I could go even further back and say when I was still living in Europe, I had, in the context of my thesis in migration studies, looked at narratives that refugees and asylum seekers have to produce in the context of a legal hearing. I was working closely with a lot of different people connected to border crossings.
It’s interesting to try and locate a beginning.
One of the things that was important for me with Groundswell or that still actually feels important is that a lot of the ways we think about borders, the way we narrate borders, the way we narrate threshold experiences or experiences of displacement, I find the language often lacking. I wouldn’t necessarily say it’s failed, but there’s a lot of jargon.
If you look at border studies or border theory, that to me feels extremely abstract. Then on the other hand, you have lived experience that is multivocal and contradictory. That’s the heart of what I’m interested in – what it means to live by the border, what it means to be a border crosser, what it means to exist in a world that is completely bordered. For me, there was a failure of academic language to capture that. So part of the way I’ve structured Groundswell is using these glossary terms that come from border studies as section titles, but instead of using the definitions, there are voices, language collected at borders.
The struggle, whether this is with Groundwell or other projects, is that I’m just more and more in uncertainty and doubt all the time. For me, there’s this inherent failure or gaping wound that keeps proliferating and permeating the pages of anything that I write.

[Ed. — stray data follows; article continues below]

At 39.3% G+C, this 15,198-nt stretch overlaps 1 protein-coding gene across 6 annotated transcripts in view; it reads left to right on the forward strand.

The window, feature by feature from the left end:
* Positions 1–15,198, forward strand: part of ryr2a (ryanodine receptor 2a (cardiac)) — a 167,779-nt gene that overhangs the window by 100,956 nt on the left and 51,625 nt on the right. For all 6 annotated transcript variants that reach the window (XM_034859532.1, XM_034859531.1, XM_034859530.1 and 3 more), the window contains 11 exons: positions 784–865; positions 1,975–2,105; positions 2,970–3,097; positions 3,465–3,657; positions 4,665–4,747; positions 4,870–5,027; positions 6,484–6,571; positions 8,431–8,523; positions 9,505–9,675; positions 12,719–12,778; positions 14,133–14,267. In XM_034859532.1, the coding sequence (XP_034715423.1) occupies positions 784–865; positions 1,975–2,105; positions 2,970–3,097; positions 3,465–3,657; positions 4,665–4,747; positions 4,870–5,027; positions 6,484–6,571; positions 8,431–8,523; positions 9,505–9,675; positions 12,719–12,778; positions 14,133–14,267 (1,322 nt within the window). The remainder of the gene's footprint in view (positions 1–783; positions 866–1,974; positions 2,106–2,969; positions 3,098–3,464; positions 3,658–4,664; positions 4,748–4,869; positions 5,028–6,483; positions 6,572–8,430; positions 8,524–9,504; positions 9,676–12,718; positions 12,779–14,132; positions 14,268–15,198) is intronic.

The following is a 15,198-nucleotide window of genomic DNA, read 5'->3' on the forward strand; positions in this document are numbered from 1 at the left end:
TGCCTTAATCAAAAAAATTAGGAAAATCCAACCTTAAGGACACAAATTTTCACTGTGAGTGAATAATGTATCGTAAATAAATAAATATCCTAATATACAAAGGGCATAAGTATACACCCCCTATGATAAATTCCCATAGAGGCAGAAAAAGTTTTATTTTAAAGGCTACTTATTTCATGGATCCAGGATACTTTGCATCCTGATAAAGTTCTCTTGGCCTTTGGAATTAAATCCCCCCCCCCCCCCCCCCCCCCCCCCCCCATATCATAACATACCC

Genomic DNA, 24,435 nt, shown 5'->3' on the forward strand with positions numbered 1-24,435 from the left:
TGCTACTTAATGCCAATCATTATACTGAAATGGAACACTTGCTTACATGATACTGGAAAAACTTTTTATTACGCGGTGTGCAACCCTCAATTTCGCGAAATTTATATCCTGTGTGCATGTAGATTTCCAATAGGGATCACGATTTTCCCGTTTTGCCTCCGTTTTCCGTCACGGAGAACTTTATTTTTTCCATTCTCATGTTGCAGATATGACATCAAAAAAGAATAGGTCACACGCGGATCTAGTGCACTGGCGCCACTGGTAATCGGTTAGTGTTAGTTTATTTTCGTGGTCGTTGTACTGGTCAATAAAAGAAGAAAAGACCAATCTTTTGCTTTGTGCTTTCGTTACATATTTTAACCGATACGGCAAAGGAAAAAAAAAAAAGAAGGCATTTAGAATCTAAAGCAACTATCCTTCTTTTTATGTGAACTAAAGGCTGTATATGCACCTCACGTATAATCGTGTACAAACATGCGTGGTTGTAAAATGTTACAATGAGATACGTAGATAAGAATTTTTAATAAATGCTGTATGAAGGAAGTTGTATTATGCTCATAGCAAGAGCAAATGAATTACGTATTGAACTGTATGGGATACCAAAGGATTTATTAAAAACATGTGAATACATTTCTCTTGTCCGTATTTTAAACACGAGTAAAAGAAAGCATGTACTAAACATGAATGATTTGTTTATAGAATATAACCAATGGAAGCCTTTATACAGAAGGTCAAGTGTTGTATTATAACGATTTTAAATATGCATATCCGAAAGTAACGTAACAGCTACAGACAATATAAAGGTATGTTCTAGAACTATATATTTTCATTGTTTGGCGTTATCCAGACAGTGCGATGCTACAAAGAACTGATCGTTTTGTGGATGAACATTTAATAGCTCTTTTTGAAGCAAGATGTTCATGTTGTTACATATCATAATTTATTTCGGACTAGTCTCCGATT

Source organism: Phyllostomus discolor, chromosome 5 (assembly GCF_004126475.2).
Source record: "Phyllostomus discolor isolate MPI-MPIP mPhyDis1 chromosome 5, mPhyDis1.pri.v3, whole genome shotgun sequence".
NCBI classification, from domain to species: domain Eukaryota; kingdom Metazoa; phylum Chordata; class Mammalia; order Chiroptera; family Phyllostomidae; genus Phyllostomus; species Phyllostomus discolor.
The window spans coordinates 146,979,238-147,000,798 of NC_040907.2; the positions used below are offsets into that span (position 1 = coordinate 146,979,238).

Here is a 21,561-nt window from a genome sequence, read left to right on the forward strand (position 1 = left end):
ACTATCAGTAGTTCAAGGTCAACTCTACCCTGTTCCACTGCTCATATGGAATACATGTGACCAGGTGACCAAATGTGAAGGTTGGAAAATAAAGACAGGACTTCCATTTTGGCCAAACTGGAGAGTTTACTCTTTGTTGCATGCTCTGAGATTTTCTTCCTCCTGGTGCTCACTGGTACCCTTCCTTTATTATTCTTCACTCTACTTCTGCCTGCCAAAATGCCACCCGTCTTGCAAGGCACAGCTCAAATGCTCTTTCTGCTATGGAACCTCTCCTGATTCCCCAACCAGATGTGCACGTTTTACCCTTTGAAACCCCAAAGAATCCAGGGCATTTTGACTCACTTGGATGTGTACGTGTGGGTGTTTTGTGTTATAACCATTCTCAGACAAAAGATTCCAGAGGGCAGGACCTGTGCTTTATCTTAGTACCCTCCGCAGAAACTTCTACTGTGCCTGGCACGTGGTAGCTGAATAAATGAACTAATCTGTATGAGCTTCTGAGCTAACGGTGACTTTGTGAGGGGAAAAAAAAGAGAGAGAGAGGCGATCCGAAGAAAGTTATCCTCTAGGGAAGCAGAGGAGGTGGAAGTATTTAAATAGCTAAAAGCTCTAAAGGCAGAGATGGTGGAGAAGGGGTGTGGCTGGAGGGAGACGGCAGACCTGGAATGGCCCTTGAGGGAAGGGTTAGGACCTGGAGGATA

It’s interesting that you mark this inconclusiveness as a failure because I think that often in books like Groundswell, that are working in more poetic or investigative modes, this open-endedness is held up as a merit. But there’s also a tension when you’re dealing with borders, which have real material consequences for people’s lives. I wonder if that’s where some of this idea of failure comes in and I’m curious how this connects to the method of exhaustion that Jill Magi invokes in the introduction to the book.
I love how Jill Magi identified that. It was startling that someone I hadn’t talked to, who just read the manuscript, picked up on a kind of poetics of exhaustion that I feel is an undercurrent of the work. Partly, I think why it’s difficult to re-enter the mind I was in while writing Groundswell is that this book didn’t resolve anything for me. It is inconclusive and ambivalent about itself as am I about it.